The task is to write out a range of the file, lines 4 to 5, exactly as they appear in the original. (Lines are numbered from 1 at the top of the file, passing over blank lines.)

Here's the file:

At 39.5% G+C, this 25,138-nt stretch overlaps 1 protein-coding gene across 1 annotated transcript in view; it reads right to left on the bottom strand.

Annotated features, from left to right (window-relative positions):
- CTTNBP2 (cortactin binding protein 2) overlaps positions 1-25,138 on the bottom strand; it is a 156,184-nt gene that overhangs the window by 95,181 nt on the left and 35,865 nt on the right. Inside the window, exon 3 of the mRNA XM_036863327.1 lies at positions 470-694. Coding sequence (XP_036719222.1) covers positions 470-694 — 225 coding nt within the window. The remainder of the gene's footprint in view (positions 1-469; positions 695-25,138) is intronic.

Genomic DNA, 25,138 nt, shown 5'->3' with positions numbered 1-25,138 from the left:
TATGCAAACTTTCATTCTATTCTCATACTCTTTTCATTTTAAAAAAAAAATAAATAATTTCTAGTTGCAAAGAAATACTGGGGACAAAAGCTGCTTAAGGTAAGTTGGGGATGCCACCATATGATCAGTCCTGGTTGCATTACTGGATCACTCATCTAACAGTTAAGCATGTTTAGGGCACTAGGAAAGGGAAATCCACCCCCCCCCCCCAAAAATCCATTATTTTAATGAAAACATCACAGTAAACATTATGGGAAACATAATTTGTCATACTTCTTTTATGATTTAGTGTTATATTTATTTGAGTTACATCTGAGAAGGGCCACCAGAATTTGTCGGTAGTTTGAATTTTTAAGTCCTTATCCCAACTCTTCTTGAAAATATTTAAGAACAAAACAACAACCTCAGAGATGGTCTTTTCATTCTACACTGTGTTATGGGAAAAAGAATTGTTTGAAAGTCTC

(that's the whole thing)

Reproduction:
Genomic DNA, 25,138 nt, shown 5'->3' with positions numbered 1-25,138 from the left:
TATGCAAACTTTCATTCTATTCTCATACTCTTTTCATTTTAAAAAAAAAATAAATAATTTCTAGTTGCAAAGAAATACTGGGGACAAAAGCTGCTTAAGGTAAGTTGGGGATGCCACCATATGATCAGTCCTGGTTGCATTACTGGATCACTCATCTAACAGTTAAGCATGTTTAGGGCACTAGGAAAGGGAAATCCACCCCCCCCCCCCAAAAATCCATTATTTTAATGAAAACATCACAGTAAACATTATGGGAAACATAATTTGTCATACTTCTTTTATGATTTAGTGTTATATTTATTTGAGTTACATCTGAGAAGGGCCACCAGAATTTGTCGGTAGTTTGAATTTTTAAGTCCTTATCCCAACTCTTCTTGAAAATATTTAAGAACAAAACAACAACCTCAGAGATGGTCTTTTCATTCTACACTGTGTTATGGGAAAAAGAATTGTTTGAAAGTCTC